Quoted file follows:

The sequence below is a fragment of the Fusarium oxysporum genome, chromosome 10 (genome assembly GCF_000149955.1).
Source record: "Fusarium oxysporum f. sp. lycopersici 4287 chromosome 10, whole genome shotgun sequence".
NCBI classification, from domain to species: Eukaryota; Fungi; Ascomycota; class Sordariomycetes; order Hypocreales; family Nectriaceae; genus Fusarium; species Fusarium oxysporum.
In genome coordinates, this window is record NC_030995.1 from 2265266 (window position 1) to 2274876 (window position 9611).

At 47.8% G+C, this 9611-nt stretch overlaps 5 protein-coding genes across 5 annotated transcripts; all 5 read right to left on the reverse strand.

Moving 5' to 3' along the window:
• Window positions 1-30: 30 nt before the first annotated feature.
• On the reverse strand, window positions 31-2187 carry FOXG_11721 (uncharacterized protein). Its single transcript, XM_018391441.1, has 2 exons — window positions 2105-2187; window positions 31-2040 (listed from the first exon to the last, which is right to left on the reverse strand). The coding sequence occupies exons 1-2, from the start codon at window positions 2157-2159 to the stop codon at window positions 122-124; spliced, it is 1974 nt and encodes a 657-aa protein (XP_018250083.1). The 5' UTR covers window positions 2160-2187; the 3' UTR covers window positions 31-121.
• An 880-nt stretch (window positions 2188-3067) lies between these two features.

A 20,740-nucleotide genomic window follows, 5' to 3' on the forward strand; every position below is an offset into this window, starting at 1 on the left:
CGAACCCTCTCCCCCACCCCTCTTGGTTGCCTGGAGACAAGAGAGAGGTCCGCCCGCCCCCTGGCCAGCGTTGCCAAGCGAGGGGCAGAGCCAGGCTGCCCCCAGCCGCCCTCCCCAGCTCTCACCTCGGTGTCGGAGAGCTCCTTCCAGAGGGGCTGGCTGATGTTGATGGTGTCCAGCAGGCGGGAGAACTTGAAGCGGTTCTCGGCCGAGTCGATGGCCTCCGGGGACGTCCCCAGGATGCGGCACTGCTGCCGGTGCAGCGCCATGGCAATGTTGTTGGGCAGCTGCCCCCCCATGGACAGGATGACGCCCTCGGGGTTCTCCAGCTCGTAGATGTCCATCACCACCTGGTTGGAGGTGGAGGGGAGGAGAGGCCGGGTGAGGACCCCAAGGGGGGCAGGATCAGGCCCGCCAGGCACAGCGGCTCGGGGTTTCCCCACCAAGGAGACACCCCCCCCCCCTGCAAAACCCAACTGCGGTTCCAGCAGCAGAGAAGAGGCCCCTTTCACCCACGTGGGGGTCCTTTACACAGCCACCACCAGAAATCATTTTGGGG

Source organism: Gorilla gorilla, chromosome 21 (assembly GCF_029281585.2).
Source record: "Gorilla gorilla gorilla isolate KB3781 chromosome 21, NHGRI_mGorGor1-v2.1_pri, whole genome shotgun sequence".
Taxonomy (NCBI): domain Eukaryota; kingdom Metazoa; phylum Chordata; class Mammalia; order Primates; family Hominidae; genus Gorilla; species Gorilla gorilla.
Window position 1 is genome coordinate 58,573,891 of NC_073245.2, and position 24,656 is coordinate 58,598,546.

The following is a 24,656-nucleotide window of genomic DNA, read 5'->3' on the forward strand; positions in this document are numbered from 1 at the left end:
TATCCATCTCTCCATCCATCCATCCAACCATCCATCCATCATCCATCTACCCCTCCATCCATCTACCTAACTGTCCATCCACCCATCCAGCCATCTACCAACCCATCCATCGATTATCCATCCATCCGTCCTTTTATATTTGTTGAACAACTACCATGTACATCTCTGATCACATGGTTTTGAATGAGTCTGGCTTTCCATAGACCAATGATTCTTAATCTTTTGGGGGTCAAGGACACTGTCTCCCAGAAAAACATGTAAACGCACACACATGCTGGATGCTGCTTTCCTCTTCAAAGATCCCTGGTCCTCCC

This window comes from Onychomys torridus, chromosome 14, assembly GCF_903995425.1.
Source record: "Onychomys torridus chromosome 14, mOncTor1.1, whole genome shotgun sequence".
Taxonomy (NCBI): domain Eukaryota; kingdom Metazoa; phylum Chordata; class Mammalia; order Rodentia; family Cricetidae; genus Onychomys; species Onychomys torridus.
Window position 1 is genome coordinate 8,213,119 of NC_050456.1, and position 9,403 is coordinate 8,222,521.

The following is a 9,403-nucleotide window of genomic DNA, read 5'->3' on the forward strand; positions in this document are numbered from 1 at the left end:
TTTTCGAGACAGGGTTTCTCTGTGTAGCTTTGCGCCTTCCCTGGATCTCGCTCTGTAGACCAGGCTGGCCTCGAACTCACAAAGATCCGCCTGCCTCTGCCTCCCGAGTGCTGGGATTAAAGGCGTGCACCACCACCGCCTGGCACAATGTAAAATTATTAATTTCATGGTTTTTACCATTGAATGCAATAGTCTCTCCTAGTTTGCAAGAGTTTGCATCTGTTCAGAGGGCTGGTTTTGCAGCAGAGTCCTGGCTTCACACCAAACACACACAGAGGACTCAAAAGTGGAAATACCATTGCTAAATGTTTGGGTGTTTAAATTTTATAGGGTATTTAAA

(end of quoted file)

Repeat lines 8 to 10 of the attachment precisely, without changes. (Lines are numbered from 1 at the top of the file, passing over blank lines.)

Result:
• On the reverse strand, window positions 31-2187 carry FOXG_11721 (uncharacterized protein). Its single transcript, XM_018391441.1, has 2 exons — window positions 2105-2187; window positions 31-2040 (listed from the first exon to the last, which is right to left on the reverse strand). The coding sequence occupies exons 1-2, from the start codon at window positions 2157-2159 to the stop codon at window positions 122-124; spliced, it is 1974 nt and encodes a 657-aa protein (XP_018250083.1). The 5' UTR covers window positions 2160-2187; the 3' UTR covers window positions 31-121.
• An 880-nt stretch (window positions 2188-3067) lies between these two features.

A 20,740-nucleotide genomic window follows, 5' to 3' on the forward strand; every position below is an offset into this window, starting at 1 on the left: